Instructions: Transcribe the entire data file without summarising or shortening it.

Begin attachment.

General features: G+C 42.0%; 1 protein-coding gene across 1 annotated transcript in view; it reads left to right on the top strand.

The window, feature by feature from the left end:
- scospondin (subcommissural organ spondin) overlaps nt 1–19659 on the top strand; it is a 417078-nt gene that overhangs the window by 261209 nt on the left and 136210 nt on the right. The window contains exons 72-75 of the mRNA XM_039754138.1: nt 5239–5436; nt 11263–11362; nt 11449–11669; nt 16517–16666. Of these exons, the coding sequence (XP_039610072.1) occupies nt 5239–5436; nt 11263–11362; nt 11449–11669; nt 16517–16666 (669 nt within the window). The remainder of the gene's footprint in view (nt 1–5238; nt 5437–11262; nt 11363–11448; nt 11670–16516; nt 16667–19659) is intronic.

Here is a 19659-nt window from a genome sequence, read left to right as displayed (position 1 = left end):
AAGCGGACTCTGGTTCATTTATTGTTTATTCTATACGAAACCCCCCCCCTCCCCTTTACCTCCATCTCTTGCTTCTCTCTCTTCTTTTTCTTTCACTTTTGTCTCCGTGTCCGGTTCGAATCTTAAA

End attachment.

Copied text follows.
General features: G+C 42.0%; 1 protein-coding gene across 1 annotated transcript in view; it reads left to right on the top strand.

The window, feature by feature from the left end:
- scospondin (subcommissural organ spondin) overlaps nt 1–19659 on the top strand; it is a 417078-nt gene that overhangs the window by 261209 nt on the left and 136210 nt on the right. The window contains exons 72-75 of the mRNA XM_039754138.1: nt 5239–5436; nt 11263–11362; nt 11449–11669; nt 16517–16666. Of these exons, the coding sequence (XP_039610072.1) occupies nt 5239–5436; nt 11263–11362; nt 11449–11669; nt 16517–16666 (669 nt within the window). The remainder of the gene's footprint in view (nt 1–5238; nt 5437–11262; nt 11363–11448; nt 11670–16516; nt 16667–19659) is intronic.

Here is a 19659-nt window from a genome sequence, read left to right as displayed (position 1 = left end):
AAGCGGACTCTGGTTCATTTATTGTTTATTCTATACGAAACCCCCCCCCTCCCCTTTACCTCCATCTCTTGCTTCTCTCTCTTCTTTTTCTTTCACTTTTGTCTCCGTGTCCGGTTCGAATCTTAAA